So, in case you are disappointed by this product and also prefer something that is ‘super safe’, how about this gadget?

Doubting your capability in bed? We got you! We are happy to offer you a product that can make you last long in bed while providing the maximum performance! Introducing the 4000ions HardSteel AlphaMaleMagnetic Bracelet

This STYLISH BRACELET is POWERED by a BUILT-IN INFRARED that has a BIO-ACT TECHNOLOGY that DELIVERS the fir (far-infrared) energy into a nano structure that PENETRATES DEEPLY in to the human skin and provides the following benefits: Reduces Inflammation, Strengthens Heart Health, Aids Digestion, Lowers Blood Pressure, Detoxify Body, Relieves Stress and Boosts Immune System. 

Please note how almost all the buzz-words of so-called alternative medicine are elegantly put to their strongest advantage:

  • bio
  • energy
  • nano
  • detox
  • stress
  • immune system

The ‘4000ions HardSteel AlphaMaleMagnetic Bracelet’ has the additional advantage of being more economical. It costs just Euro 10.26!

Alas, the gadget has the same drawback as the ‘Nitro Wood’ supplement: there is not a jot of evidence to suggest that it helps anyone else than the manufacturer.

Muscular dystrophies are a rare, severe, and genetically inherited disorders characterized by progressive loss of muscle fibers, leading to muscle weakness. The current treatment includes the use of steroids to slow muscle deterioration by dampening the inflammatory response. Chinese herbal medicine (CHM) has been offered as adjunctive therapy in Taiwan’s medical healthcare plan, making it possible to track CHM usage in patients with muscular dystrophies. This investigation explored the long-term effects of CHM use on the overall mortality of patients with muscular dystrophies.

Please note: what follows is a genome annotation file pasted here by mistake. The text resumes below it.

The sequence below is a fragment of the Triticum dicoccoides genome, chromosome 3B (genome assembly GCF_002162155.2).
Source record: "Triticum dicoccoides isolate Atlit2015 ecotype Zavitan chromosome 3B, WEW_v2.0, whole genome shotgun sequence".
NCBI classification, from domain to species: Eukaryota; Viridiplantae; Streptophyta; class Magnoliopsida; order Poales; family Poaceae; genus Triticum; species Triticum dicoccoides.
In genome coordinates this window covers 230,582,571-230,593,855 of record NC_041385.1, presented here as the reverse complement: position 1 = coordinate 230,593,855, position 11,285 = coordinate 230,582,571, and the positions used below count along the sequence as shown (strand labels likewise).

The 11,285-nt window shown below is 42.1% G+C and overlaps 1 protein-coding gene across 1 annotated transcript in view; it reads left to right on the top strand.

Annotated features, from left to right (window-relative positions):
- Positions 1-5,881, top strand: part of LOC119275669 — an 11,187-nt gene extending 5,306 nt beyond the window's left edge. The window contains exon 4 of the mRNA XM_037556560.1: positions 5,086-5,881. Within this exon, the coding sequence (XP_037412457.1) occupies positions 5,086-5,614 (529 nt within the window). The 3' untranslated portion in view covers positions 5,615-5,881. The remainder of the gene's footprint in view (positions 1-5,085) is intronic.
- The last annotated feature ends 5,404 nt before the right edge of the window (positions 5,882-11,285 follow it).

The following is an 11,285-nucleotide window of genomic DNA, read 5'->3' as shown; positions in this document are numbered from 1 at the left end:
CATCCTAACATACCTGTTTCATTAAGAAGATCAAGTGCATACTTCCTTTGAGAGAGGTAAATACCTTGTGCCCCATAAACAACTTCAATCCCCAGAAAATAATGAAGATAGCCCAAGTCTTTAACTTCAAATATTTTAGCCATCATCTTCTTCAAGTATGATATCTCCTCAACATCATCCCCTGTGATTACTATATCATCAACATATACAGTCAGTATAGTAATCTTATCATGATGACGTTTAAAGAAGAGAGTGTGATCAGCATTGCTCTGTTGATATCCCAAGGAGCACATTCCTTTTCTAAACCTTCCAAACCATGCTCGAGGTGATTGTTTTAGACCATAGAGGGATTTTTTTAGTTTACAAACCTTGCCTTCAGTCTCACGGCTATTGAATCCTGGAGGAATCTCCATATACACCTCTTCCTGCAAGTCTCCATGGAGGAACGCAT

A total of 581 patients with muscular dystrophies were identified from the database of Registry for Catastrophic Illness Patients in Taiwan. Among them, 80 and 201 patients were CHM users and non-CHM users, respectively. Compared to non-CHM users, there were more female patients, more comorbidities, including chronic pulmonary disease and peptic ulcer disease in the CHM user group. After adjusting for age, sex, use of CHM, and comorbidities, patients with prednisolone usage exhibited a lower risk of overall mortality than those who did not use prednisolone. CHM users showed a lower risk of overall mortality after adjusting for age, sex, prednisolone use, and comorbidities. The cumulative incidence of the overall survival was significantly higher in CHM users. One main CHM cluster was commonly used to treat patients with muscular dystrophies; it included Yin-Qiao-San, Ban-Xia-Bai-Zhu-Tian-Ma-Tang, Zhi-Ke (Citrus aurantium L.), Yu-Xing-Cao (Houttuynia cordata Thunb.), Che-Qian-Zi (Plantago asiatica L.), and Da-Huang (Rheum palmatum L.).